This infuriated Greunweiln much, and he made a motion as if to strike he who is called The Wind What Canst Sleep with the staff of Ckowlyn. Tzimar stilled his rash hand with a hot wind that he drew from the folds of his voluminous cloak.
     "My friend, there are other ways" he said calmly.
     Without another word, Tzimar raised his arms above his head, and began to hum a haunting melody much like that which echoes through the jagged spires of treacherous Ęberaun. The ghostly serenade started out softly at first, and built steadily, to the point where it scorched the ears of all in the room, and even the Mardots were obliged, to put their hands over their ears from the pain that ensued.
     In a delirium that spread over Baeoinfaermn, the figures of those about him became diffuse and hazy. He swayed slightly for an instant, and then lurched forward to the floor of hand wrought chalcedony. But he never seemed to reach the floor. He kept falling forward as if through something wet and sticky. In moist, sucking sounds it pressed around him in orange oblivion.
     He soon came to realize that it was this same wet and sticky substance that was the sound produced by the conjurings of Tzimar. It was in the instant that he realized the nature of the enchantment that he broke through its hellish grasp, and found himself sprawled upon the floor all alone. His eyes darted swiftly around him, but fell upon none of the Mardots.
     It was now morning for Helmantma shone its warmth through the gaping shreds of what had been a door. He could not be sure of how many days he might have lain there. The only thing he was certain of was that the Mardots had tricked him, and were probably well on their way back to Ęberaun.
     Baeoinfaermn pulled himself up from his prone position, and started across the room to where he kept the sacred writings of Nordo safe within the confines of an oaken chest. He tried to convince himself that they would be lying there in peace, that he had only imagined all that went before in a cruel nightmare. But his worst fears were proven true when he undid the hasp and yanked open the lid to find the chest bare of all its contents.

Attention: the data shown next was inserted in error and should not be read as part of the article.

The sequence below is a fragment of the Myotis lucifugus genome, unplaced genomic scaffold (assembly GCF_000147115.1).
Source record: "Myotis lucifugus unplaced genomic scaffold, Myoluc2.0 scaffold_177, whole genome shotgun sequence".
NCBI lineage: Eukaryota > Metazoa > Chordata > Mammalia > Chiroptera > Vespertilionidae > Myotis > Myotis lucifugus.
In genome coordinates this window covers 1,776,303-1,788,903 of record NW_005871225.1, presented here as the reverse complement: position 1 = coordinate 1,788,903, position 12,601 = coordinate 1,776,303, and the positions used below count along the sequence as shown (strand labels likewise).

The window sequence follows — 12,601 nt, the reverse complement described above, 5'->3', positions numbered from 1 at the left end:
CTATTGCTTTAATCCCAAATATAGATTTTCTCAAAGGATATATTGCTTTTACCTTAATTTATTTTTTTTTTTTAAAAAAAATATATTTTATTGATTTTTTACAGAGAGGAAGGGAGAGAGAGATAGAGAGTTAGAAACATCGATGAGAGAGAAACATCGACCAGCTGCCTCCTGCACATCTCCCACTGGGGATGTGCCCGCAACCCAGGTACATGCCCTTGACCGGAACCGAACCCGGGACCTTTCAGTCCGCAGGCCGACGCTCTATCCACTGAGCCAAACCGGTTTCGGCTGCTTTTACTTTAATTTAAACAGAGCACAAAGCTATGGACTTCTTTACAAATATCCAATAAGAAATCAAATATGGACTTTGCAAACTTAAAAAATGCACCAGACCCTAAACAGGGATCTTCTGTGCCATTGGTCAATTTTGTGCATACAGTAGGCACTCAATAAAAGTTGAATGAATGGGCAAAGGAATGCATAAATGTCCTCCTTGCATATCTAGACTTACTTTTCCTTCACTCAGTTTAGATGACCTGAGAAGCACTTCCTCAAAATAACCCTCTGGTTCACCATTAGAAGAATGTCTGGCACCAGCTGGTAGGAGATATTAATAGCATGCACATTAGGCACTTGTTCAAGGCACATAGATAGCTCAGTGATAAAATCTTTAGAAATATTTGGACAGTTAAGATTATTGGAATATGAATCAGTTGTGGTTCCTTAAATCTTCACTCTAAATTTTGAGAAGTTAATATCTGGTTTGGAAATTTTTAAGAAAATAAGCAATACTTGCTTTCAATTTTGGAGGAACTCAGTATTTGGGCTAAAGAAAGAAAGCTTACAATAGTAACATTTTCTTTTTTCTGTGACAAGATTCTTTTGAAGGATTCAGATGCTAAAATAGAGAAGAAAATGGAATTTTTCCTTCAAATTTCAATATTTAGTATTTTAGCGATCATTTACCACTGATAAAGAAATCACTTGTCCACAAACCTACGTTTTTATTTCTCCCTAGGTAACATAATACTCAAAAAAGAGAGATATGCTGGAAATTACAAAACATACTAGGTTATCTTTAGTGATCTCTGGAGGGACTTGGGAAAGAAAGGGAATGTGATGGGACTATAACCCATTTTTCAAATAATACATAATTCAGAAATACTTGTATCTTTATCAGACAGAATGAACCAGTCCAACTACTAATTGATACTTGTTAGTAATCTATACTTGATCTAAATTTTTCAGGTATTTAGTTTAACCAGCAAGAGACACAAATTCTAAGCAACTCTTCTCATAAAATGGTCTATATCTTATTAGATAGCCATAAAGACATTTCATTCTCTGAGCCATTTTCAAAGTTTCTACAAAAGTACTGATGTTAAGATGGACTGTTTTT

Just then a splintering crash ripped the air behind Baeoinfaermn. He turned around quickly, and stared straight into the grinning faces of Greunweiln and Tzimar.
     "I'll have the book now, if you please" Greunweiln stated, "or would you prefer to join our dance a short while longer?"
     Baeoinfaermn's eyes darted back to the chest, and there the book of Nordo lay, unharmed upon its cushion of brocade. He was confused. An expression of dazed shock that betrayed his feeling of nightmarish futility spread across his face; he could feel the involuntary stiffening of his jaw muscles, and it only aggravated his helplessness. He reached for the book, but the pain of tension in his face gave way to the pain of a backhanded slap that Greunweiln gave him, and instead of touching the soft velvet of the book's cover his hands drew up to feel the warm blood that broke through the skin just below his right eye.
     "It was cruel of Tzimar to deprive me of that pleasure before", The Balance In Space said in a laugh. He grabbed up the fabled book, and clenched it tight to his chest. "Your meek Lunn neighbors did not give us the fight we so desired. This trip was a waste in that respect; we had much hoped to engage in a grand battle in order that our tales would be worth the while to tell when we return to Ęberaun. But you worms spoiled it all."
     "Much as I hate to once more abridge your amusement, my lord, I would suggest that we, in haste, sail back to Ęberaun, for she calls out for your return. Her spires wait to congratulate you on the recovery of your cherished tome." Tzimar's well timed speech halted Greunweiln's intention to strike, the Wind What Canst Sleep yet another time.
     As Greunweiln stepped away from him, Baeoinfaermn looked into the eyes of Tzimar. He thought he sensed a bit of compassion in the fellow alchemist's gaze. Such is the way of those who know art. He made no move to retaliate against the accursed Greunweiln, partly out of fear from what had just gone before, and partly out of respect for the wager Tzimar had staked in decoying Greunweiln.
      As Greunweiln strode past him and out of the hall, Tzimar turned back to Baeoinfaermn and said, "you shall be spared this time only because in my heart I regret this foul deed, but be warned that should you attempt to retrieve the book from my lord at some future time, I will not so readily side with you. The course of events are laid, and my arts are futile against them. There is no art that can change reality, art can only change our view of reality.
     With that he turned, and the Mardots were no more in the North Lands.